Anti-regime protests resume in Morocco
Thousands of Moroccans have once again taken to the streets to call for deep political changes despite recent reforms aimed at curbing powers of King Mohammed VI, Press TV reported.
The demonstrations were held in the country's biggest city of Casablanca as well as in Tangiers, Marrakesh and the capital city of Rabat on Sunday, AFP reported.
The demonstrations were organized by the February 20 movement, named after the date Moroccans, inspired by revolutions in Tunisia and Egypt, first began their anti-government protests.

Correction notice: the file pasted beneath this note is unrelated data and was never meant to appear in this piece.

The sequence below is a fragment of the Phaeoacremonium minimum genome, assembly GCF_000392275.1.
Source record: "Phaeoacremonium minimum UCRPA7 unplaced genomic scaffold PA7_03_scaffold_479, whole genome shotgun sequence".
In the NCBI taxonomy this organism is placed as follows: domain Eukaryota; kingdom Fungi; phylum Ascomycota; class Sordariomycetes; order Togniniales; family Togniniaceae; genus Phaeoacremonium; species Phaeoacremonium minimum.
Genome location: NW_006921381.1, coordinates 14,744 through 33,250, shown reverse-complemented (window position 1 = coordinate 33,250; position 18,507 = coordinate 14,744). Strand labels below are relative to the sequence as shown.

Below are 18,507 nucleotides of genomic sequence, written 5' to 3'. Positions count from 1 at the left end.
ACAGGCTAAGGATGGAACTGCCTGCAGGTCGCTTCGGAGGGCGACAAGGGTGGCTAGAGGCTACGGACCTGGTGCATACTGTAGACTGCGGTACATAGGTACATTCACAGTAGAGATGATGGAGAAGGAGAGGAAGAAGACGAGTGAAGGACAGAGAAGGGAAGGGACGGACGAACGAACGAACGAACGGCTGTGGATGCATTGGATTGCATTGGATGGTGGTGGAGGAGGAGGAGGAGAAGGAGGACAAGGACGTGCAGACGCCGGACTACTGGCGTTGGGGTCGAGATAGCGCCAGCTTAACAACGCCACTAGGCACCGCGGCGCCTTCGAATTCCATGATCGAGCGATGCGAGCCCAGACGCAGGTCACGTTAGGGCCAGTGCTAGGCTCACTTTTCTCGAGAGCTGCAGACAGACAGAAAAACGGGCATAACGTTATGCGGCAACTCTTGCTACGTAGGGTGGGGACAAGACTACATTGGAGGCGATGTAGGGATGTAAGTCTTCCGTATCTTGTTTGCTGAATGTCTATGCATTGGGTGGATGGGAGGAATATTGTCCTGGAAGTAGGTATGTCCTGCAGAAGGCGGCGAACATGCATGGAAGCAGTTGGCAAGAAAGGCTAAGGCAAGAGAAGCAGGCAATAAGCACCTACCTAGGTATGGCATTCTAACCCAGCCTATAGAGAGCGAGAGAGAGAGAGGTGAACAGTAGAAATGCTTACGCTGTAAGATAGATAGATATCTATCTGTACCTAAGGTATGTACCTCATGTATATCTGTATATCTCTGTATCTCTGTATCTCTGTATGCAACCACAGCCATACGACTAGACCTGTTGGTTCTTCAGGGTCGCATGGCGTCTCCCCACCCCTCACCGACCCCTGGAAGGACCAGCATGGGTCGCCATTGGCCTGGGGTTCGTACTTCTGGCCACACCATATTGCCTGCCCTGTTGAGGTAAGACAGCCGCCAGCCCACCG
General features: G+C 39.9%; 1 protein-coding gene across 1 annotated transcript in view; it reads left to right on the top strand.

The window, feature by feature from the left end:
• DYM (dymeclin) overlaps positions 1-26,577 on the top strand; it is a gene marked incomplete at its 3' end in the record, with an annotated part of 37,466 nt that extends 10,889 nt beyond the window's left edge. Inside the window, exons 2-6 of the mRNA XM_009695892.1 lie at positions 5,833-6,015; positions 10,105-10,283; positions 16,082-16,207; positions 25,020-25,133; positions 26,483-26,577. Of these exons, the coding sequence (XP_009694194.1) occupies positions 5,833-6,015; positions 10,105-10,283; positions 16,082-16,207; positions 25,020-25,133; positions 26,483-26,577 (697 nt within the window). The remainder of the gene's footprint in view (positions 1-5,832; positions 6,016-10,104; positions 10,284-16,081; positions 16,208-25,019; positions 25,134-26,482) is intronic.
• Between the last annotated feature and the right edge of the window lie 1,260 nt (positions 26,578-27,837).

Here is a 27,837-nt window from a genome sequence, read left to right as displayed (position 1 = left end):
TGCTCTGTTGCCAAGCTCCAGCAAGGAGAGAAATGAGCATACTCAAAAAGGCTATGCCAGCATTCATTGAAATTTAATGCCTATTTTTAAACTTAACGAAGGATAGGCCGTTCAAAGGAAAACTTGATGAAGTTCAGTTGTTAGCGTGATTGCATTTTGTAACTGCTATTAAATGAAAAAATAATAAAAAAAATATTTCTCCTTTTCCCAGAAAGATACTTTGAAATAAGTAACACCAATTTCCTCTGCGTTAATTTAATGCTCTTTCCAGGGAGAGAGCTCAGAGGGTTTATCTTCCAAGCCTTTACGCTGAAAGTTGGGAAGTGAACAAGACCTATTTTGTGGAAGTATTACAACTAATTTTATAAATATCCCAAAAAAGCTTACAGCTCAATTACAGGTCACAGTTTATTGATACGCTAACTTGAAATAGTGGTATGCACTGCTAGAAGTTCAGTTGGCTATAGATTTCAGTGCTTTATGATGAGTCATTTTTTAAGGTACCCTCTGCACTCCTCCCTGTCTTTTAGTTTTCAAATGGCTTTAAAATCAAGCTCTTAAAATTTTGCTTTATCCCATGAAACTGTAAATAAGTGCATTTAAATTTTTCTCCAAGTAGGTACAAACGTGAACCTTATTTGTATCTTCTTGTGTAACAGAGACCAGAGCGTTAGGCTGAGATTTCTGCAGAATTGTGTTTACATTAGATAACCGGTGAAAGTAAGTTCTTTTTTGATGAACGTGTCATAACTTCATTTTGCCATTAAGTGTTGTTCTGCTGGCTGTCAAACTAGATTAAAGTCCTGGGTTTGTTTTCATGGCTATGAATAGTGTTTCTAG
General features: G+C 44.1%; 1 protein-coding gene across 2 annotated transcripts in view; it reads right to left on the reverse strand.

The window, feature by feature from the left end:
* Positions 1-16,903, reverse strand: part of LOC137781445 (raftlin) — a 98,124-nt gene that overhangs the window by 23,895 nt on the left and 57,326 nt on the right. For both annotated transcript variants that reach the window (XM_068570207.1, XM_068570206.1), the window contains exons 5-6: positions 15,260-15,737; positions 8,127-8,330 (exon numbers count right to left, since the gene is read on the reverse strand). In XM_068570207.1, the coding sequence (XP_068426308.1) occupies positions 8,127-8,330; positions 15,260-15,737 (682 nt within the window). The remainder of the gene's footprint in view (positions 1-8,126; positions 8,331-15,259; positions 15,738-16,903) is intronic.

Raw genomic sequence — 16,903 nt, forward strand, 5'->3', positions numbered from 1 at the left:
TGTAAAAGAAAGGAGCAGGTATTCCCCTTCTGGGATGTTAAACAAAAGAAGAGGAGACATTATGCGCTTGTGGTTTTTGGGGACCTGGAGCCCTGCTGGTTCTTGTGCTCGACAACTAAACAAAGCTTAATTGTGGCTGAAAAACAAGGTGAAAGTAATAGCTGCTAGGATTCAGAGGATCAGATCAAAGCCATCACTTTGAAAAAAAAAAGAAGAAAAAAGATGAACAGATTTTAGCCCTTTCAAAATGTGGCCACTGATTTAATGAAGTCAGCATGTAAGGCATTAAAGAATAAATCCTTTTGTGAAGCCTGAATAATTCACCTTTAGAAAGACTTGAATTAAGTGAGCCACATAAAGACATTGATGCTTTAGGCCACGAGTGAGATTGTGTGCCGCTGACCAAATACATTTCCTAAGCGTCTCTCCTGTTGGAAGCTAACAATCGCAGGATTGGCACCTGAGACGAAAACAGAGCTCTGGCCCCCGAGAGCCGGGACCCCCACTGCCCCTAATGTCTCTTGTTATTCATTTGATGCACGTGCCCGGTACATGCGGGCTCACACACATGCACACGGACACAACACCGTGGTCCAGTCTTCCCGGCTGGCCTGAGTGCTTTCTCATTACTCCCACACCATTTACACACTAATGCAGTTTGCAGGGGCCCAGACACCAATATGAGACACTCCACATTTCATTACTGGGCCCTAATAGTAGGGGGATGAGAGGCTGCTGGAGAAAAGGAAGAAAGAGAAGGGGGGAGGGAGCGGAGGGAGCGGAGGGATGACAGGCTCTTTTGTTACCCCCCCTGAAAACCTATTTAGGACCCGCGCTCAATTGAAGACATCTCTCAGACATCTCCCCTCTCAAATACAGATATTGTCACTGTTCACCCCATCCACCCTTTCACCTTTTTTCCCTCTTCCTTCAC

Protesters urged the government to fight corruption and called for "more social justice."
Demonstrators in Rabat also called for the release of a protester detained during rallies in Casablanca in June.
The king's proposed reforms received people's positive vote in a referendum on July 1.
The reforms include the transfer of some of the powers of the king to the prime minister and the parliament, but the king will remain the head of state and the military as well as the highest religious authority in the country.
The Moroccan government has announced that the country's parliamentary elections will be held in November.